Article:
Pitti Palace - Florence - Italy - The Traveller


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Thursday, November 25, 2010

Pitti Palace - Florence - Italy

The Pitti Palace is a huge Renaissance palace. It was erected in Oltrarno (west bank of the Arno River), near the Ponte Vecchio.

The construction of this building, serious and severe, was commissioned in 1458 by Luca Pitti, a Florentine banker, adherent and associate of Cosimo de Medici. The early history of the Palazzo Pitti is a mixture of facts and myths. It is said that Pitt and had instructed that the windows are wider than the door through which one entered the Palazzo Medici. The art historian Giorgio Vasari in the sixteenth century assumed that Brunelleschi, assisted by his pupil Luca Fancelli, was the architect of the palace, but today it is considered that Fancelli was the real architect.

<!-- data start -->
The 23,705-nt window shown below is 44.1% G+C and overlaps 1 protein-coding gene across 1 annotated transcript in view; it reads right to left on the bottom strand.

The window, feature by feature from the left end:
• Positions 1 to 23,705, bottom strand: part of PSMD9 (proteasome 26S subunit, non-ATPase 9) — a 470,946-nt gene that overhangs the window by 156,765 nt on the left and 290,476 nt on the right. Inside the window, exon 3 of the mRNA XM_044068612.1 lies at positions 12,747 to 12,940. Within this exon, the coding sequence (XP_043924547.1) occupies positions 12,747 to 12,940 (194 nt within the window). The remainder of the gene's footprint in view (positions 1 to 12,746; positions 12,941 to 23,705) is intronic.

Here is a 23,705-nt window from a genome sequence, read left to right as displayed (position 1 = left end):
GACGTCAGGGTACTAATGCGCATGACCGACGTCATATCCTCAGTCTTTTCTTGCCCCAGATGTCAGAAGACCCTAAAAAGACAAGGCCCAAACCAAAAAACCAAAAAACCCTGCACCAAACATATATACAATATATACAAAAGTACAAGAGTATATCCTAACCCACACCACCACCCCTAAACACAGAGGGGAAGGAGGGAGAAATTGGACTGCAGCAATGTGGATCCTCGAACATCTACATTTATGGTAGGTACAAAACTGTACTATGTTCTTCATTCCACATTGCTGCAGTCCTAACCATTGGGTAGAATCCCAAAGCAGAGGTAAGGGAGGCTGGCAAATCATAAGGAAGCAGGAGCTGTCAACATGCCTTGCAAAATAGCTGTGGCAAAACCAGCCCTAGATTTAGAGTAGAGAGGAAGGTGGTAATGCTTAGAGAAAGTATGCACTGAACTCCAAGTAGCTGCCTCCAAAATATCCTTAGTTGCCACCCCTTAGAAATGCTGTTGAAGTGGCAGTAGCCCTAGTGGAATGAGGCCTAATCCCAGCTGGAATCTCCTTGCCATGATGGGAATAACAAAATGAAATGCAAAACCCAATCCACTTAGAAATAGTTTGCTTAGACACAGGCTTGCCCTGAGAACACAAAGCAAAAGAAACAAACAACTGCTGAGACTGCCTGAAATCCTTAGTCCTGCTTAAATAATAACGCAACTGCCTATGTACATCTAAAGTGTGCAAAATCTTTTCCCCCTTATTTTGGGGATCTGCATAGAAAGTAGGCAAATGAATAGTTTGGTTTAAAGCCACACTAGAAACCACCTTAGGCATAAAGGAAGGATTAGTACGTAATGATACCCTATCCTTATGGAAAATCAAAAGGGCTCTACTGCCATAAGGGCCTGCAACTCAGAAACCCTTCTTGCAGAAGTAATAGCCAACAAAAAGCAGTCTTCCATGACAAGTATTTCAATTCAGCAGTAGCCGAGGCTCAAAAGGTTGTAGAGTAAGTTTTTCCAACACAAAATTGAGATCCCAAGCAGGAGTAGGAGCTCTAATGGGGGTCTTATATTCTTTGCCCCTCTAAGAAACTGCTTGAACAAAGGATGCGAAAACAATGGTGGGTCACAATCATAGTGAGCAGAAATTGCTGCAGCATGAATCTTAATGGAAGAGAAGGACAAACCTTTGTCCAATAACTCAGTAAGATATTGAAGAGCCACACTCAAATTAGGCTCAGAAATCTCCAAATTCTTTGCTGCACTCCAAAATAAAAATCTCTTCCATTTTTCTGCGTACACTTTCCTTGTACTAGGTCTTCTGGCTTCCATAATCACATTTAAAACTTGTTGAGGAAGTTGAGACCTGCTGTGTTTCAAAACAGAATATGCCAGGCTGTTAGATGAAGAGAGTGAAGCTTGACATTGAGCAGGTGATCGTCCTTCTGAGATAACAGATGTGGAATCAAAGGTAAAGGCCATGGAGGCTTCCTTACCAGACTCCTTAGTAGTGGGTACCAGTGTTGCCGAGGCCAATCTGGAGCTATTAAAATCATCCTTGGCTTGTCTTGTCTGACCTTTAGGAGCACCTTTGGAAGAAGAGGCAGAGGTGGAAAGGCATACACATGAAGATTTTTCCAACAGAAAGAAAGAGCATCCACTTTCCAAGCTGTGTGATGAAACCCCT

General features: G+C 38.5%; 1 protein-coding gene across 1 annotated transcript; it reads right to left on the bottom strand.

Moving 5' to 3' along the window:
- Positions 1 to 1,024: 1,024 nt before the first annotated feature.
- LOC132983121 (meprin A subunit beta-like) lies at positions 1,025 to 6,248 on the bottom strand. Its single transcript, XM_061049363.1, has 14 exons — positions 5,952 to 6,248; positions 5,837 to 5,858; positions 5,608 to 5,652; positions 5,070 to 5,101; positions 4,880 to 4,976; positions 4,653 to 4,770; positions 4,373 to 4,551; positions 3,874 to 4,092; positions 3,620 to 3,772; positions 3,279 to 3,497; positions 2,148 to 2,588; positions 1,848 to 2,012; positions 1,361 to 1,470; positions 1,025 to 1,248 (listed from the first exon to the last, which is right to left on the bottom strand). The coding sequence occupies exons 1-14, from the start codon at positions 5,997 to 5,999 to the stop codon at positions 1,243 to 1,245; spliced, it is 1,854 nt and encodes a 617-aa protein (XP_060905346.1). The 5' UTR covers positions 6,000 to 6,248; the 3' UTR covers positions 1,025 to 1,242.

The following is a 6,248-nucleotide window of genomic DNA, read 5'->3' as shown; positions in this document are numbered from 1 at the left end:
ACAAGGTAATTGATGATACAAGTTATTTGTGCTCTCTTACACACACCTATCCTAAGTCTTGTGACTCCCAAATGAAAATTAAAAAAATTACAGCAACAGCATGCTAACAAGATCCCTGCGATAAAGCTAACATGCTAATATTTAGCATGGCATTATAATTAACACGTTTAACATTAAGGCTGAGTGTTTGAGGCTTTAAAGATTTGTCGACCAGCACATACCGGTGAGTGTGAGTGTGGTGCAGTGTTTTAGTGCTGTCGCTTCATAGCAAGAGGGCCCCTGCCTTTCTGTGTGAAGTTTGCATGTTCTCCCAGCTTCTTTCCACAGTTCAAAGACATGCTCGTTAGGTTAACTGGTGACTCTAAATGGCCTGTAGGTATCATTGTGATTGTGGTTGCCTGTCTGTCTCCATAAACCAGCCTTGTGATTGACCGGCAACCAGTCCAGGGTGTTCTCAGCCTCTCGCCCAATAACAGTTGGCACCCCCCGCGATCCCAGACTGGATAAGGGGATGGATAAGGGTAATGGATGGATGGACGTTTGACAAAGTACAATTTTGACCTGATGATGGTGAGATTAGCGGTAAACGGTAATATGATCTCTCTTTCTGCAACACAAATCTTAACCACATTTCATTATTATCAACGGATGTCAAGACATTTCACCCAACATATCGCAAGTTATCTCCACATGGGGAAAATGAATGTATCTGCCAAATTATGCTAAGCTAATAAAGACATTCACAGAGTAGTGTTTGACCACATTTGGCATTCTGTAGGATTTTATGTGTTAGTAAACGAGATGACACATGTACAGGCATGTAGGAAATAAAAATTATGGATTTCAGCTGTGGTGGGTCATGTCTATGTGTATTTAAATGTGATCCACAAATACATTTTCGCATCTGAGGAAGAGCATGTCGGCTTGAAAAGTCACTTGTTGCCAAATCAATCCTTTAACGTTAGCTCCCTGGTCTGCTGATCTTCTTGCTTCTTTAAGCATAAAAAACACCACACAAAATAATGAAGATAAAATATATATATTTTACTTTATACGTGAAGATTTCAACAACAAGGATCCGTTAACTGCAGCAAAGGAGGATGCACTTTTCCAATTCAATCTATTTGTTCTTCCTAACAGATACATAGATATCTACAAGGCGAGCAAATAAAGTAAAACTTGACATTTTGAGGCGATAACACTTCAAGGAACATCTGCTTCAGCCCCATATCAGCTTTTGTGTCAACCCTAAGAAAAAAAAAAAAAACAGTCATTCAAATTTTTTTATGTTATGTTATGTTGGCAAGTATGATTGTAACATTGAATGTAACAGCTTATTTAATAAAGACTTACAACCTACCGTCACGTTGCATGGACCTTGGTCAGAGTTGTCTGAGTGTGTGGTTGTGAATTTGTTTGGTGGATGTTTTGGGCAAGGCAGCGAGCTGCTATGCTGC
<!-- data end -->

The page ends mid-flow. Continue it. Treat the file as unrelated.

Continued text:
While it is extraordinary, the original palace cannot compete with the Florentine Medici residences, neither height or in content. Whatever may have been the architect of the Palazzo Pitti, it goes against current trends. The rustic stone work gives the palace an austere and powerful impression reinforced by the three sets of seven arched openings, reminiscent of a Roman aqueduct. The Florentines of the time, fans of a new style all'antica are delighted by this architecture inspired by ancient Rome. This original design has withstood the test of time, repetition of the facades are included with each new addition adjoining the palace and found their influence in several times or imitations of sixteenth-nineteenth century.

The 140 rooms open to the public are part of an interior, designed mostly later than the original part of the building, and created in two stages, the first and second in the seventeenth to the early eighteenth century. In 2005, the discovery by chance, bathrooms of eighteenth century reveal remarkable examples of plumbing whose style is quite similar to those in the bathrooms of the twenty-first century. The Pitti Palace is the residence of the Holy Roman Empire and later
Napoleon used the palace during his control of Italy.

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